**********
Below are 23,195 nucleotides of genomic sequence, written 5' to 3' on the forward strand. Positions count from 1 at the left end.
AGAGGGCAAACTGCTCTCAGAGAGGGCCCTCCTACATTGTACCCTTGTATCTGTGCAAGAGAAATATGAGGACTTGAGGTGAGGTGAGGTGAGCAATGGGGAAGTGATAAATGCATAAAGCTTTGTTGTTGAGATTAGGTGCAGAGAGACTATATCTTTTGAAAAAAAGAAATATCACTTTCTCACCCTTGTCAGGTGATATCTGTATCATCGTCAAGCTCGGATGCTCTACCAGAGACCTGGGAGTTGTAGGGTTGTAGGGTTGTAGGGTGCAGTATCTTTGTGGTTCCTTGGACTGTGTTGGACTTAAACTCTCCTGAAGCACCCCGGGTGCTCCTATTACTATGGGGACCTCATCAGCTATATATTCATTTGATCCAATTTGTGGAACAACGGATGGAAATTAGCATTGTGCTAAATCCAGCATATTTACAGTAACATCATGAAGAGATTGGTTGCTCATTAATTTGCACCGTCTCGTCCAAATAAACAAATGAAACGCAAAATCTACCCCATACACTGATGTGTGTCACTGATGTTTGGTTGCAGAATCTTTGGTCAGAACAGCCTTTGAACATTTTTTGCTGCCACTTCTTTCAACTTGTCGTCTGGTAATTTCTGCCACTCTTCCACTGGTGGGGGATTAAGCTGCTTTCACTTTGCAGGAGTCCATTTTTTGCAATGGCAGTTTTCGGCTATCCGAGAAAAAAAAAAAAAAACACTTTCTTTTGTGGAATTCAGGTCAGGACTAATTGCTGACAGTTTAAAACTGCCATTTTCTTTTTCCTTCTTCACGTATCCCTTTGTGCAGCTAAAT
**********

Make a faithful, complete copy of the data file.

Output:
Below are 23,195 nucleotides of genomic sequence, written 5' to 3' on the forward strand. Positions count from 1 at the left end.
AGAGGGCAAACTGCTCTCAGAGAGGGCCCTCCTACATTGTACCCTTGTATCTGTGCAAGAGAAATATGAGGACTTGAGGTGAGGTGAGGTGAGCAATGGGGAAGTGATAAATGCATAAAGCTTTGTTGTTGAGATTAGGTGCAGAGAGACTATATCTTTTGAAAAAAAGAAATATCACTTTCTCACCCTTGTCAGGTGATATCTGTATCATCGTCAAGCTCGGATGCTCTACCAGAGACCTGGGAGTTGTAGGGTTGTAGGGTTGTAGGGTGCAGTATCTTTGTGGTTCCTTGGACTGTGTTGGACTTAAACTCTCCTGAAGCACCCCGGGTGCTCCTATTACTATGGGGACCTCATCAGCTATATATTCATTTGATCCAATTTGTGGAACAACGGATGGAAATTAGCATTGTGCTAAATCCAGCATATTTACAGTAACATCATGAAGAGATTGGTTGCTCATTAATTTGCACCGTCTCGTCCAAATAAACAAATGAAACGCAAAATCTACCCCATACACTGATGTGTGTCACTGATGTTTGGTTGCAGAATCTTTGGTCAGAACAGCCTTTGAACATTTTTTGCTGCCACTTCTTTCAACTTGTCGTCTGGTAATTTCTGCCACTCTTCCACTGGTGGGGGATTAAGCTGCTTTCACTTTGCAGGAGTCCATTTTTTGCAATGGCAGTTTTCGGCTATCCGAGAAAAAAAAAAAAAAACACTTTCTTTTGTGGAATTCAGGTCAGGACTAATTGCTGACAGTTTAAAACTGCCATTTTCTTTTTCCTTCTTCACGTATCCCTTTGTGCAGCTAAAT